The decision to innovate; Literature and propositions
AbstractThis study investigate what makes individuals (entrepreneurs, employees in organisations) decide to proceed with innovative ideas. This is an important topic as practitioners in organisations (managers, entrepreneurs) and policy makers face the challenge of realising continuous innovation. Three main arguments are proposed to be directly associated with the decision to innovate: perceived pay-off, situation control and intrinsic motivation. The three main arguments provide a basis for a cumulative, three-componential theory of an individuals decision to proceed with innovative ideas.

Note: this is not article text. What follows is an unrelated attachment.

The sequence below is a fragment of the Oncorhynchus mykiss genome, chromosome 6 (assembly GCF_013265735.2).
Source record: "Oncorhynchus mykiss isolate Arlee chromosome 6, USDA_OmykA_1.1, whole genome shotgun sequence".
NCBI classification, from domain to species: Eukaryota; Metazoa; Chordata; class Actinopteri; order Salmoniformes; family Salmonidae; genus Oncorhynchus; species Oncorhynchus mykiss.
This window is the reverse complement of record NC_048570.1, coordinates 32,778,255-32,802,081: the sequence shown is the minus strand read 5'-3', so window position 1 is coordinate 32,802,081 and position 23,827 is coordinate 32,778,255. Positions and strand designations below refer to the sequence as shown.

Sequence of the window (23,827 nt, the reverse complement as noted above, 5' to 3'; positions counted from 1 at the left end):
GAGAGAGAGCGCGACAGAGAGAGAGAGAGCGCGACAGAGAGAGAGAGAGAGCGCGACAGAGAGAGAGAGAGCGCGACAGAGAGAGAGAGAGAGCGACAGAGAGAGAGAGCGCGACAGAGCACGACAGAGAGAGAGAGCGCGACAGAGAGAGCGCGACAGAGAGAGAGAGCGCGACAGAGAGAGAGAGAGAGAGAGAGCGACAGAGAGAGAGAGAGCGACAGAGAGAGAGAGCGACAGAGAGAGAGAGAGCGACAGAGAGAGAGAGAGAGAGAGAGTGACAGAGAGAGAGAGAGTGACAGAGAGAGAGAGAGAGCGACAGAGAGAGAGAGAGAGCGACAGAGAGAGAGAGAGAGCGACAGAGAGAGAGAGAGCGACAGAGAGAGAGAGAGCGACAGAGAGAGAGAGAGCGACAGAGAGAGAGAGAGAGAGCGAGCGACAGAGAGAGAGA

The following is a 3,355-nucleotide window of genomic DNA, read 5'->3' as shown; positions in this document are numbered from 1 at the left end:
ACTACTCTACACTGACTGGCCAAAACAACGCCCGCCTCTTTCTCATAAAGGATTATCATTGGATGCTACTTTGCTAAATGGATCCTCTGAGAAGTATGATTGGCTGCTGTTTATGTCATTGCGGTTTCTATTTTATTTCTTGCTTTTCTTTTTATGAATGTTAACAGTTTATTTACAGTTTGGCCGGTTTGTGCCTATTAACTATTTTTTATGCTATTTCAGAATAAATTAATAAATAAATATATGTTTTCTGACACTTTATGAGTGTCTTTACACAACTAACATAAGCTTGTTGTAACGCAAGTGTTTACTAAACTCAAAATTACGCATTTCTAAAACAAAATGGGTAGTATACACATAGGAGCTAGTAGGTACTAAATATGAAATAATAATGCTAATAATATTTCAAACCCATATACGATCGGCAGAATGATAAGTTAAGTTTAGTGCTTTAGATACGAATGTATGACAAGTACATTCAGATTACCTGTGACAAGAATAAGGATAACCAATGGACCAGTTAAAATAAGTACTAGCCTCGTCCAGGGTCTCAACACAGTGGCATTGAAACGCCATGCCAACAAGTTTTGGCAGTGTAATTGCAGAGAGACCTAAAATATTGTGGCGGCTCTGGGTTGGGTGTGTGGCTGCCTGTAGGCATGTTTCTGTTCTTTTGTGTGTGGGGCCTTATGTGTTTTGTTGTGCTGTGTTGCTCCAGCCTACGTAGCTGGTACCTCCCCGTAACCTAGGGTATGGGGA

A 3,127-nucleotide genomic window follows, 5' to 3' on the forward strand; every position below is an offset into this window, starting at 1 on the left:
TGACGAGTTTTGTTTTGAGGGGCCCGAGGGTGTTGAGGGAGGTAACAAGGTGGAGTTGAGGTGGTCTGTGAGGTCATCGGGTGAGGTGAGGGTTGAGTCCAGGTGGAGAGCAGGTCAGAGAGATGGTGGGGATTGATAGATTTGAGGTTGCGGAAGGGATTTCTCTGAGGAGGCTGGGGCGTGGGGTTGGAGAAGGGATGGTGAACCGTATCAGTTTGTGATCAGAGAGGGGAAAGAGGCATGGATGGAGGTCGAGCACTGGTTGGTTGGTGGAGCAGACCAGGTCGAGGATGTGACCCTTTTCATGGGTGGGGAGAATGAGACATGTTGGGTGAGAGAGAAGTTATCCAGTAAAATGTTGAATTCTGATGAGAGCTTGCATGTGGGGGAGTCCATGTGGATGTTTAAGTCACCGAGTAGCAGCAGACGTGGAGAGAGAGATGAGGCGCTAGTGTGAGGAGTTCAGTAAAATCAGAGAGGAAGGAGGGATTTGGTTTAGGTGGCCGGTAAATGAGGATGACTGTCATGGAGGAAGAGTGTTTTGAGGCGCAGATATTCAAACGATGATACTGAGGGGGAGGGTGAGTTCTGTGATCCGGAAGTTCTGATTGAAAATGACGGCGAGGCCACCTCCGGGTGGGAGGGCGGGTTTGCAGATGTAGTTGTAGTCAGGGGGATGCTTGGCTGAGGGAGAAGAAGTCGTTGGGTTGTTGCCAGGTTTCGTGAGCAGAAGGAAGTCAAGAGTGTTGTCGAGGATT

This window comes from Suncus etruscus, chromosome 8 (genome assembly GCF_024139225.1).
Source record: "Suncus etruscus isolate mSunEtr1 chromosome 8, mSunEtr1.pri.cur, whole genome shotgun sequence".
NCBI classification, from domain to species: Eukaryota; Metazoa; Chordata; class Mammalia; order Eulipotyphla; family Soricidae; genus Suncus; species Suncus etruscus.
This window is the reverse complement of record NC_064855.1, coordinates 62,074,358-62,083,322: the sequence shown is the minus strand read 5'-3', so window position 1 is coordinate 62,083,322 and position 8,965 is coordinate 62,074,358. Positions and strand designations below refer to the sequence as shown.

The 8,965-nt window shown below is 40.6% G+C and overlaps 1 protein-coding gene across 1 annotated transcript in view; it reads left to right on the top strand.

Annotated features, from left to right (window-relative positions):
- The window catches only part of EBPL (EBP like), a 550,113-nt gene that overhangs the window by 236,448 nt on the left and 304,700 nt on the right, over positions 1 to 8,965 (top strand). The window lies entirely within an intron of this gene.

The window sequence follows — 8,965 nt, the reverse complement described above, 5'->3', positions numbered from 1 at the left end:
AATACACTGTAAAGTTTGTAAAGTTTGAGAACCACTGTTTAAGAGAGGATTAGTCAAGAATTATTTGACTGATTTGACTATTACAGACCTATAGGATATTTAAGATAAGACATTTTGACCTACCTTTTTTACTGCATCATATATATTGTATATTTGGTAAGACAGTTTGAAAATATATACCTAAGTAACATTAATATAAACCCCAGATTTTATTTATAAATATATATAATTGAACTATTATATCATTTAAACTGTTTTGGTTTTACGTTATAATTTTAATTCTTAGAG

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Bibliographic InfoPaper provided by EIM Business and Policy Research in its series Scales Research Reports with number H200607.
Length: 36 pages
Date of creation: 18 Aug 2006
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- Saradindu Bhaduri & Hemant Kumar, 2011. "Extrinsic and intrinsic motivations to innovate: tracing the motivation of ‘grassroot’ innovators in India," Mind and Society: Cognitive Studies in Economics and Social Sciences, Fondazione Rosselli, vol. 10(1), pages 27-55, June.
- Jolanda Hessels & Kashifa Suddle & Maaike Mooibroek, 2008. "Global Entrepreneurship Monitor 2007 The Netherlands," Scales Research Reports A200805, EIM Business and Policy Research.
- Saradindu Bhaduri & Hemant Kumar, 2009. "Tracing The Motivation To Innovate: A Study Of 'Grassroot' Innovators In India," Papers on Economics and Evolution 2009-12, Max Planck Institute of Economics, Evolutionary Economics Group.
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